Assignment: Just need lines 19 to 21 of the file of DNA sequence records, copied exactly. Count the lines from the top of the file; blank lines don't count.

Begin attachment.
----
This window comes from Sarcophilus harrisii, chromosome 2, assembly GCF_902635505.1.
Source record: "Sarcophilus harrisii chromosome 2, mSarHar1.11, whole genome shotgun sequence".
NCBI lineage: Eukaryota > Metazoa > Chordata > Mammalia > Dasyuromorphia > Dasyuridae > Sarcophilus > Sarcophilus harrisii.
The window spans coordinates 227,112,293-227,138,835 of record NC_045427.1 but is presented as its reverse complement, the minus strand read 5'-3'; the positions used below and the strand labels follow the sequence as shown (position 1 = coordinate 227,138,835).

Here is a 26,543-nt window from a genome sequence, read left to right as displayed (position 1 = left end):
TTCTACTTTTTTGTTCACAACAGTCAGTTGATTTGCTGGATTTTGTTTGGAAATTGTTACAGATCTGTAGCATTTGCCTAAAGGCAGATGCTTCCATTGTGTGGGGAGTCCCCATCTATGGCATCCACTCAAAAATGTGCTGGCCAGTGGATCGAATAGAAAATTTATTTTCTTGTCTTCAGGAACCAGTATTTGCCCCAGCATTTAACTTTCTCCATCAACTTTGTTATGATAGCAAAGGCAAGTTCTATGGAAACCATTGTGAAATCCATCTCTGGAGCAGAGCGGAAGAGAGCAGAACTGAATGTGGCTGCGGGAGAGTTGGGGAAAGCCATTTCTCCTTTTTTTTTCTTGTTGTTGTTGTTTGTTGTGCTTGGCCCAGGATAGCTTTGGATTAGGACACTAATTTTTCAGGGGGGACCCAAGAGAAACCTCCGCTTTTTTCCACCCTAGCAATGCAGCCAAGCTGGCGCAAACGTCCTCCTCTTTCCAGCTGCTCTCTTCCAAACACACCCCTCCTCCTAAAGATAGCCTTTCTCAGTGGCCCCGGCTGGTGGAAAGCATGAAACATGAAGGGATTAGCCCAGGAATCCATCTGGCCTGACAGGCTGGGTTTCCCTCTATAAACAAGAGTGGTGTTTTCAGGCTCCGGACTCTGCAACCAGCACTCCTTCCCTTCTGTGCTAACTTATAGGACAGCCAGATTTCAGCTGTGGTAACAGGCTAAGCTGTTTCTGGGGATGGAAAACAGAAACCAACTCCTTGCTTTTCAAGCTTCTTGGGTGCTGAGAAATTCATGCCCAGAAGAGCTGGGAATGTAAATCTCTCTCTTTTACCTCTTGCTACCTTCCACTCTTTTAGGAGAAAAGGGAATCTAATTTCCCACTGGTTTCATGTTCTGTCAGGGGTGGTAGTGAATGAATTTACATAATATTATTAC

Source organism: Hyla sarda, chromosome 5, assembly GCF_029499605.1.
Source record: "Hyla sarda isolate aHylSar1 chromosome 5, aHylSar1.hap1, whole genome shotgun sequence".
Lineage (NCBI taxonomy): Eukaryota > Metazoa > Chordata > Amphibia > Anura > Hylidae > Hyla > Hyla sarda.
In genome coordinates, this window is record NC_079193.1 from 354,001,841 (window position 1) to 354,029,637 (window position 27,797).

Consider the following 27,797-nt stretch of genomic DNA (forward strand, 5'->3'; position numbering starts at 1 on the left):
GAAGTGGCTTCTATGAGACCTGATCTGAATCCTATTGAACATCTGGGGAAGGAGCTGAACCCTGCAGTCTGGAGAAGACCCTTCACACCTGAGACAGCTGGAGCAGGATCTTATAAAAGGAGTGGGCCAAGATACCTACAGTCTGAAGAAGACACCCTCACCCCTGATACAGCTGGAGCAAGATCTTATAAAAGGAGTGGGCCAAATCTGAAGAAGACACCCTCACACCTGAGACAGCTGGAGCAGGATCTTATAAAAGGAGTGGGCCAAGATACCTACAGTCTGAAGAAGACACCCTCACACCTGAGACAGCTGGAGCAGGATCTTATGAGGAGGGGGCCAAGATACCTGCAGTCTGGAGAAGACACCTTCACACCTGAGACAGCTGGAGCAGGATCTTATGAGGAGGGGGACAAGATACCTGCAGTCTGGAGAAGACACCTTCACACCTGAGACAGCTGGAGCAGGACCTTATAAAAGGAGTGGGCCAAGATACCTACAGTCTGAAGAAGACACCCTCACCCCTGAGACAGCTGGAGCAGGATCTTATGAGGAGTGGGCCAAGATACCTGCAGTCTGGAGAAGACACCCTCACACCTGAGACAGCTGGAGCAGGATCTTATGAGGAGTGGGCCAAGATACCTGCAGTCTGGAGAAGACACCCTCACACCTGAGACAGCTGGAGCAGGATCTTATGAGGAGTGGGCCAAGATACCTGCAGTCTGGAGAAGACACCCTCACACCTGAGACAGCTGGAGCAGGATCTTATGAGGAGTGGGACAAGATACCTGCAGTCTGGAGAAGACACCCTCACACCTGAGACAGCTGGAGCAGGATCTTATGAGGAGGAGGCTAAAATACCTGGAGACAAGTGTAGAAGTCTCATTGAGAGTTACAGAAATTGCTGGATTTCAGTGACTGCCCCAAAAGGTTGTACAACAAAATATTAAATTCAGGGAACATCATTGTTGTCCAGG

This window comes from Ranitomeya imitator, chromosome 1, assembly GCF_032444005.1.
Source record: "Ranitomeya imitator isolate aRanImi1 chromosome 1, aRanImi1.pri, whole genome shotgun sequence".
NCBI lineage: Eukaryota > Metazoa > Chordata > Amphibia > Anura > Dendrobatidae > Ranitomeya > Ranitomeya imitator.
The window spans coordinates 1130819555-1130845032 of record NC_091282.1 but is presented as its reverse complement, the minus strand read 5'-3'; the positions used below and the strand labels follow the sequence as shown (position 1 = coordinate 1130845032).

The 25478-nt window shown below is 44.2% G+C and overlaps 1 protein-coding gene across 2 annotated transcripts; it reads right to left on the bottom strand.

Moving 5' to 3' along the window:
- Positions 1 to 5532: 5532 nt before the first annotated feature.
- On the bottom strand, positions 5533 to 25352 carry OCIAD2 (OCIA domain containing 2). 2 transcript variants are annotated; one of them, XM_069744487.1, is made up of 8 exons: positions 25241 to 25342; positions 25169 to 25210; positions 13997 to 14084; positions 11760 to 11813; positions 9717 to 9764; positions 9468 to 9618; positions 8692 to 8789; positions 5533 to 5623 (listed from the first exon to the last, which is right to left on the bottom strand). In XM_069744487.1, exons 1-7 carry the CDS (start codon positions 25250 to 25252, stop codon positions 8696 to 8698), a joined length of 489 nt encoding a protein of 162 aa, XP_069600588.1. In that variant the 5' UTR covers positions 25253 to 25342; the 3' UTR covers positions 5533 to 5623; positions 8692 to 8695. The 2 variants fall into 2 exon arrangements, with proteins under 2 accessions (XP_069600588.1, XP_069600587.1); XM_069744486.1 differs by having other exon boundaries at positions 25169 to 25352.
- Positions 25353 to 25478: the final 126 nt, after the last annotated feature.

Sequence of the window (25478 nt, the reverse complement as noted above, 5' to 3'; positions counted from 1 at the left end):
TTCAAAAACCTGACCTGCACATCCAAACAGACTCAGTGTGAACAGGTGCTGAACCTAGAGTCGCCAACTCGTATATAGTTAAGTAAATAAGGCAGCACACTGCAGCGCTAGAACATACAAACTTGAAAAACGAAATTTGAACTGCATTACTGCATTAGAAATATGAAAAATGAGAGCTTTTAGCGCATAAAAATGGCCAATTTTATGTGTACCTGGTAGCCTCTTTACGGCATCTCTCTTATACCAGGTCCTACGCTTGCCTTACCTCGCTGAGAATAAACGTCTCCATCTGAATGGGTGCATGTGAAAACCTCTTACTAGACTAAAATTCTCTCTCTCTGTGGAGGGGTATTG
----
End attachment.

- Positions 1 to 5532: 5532 nt before the first annotated feature.
- On the bottom strand, positions 5533 to 25352 carry OCIAD2 (OCIA domain containing 2). 2 transcript variants are annotated; one of them, XM_069744487.1, is made up of 8 exons: positions 25241 to 25342; positions 25169 to 25210; positions 13997 to 14084; positions 11760 to 11813; positions 9717 to 9764; positions 9468 to 9618; positions 8692 to 8789; positions 5533 to 5623 (listed from the first exon to the last, which is right to left on the bottom strand). In XM_069744487.1, exons 1-7 carry the CDS (start codon positions 25250 to 25252, stop codon positions 8696 to 8698), a joined length of 489 nt encoding a protein of 162 aa, XP_069600588.1. In that variant the 5' UTR covers positions 25253 to 25342; the 3' UTR covers positions 5533 to 5623; positions 8692 to 8695. The 2 variants fall into 2 exon arrangements, with proteins under 2 accessions (XP_069600588.1, XP_069600587.1); XM_069744486.1 differs by having other exon boundaries at positions 25169 to 25352.
- Positions 25353 to 25478: the final 126 nt, after the last annotated feature.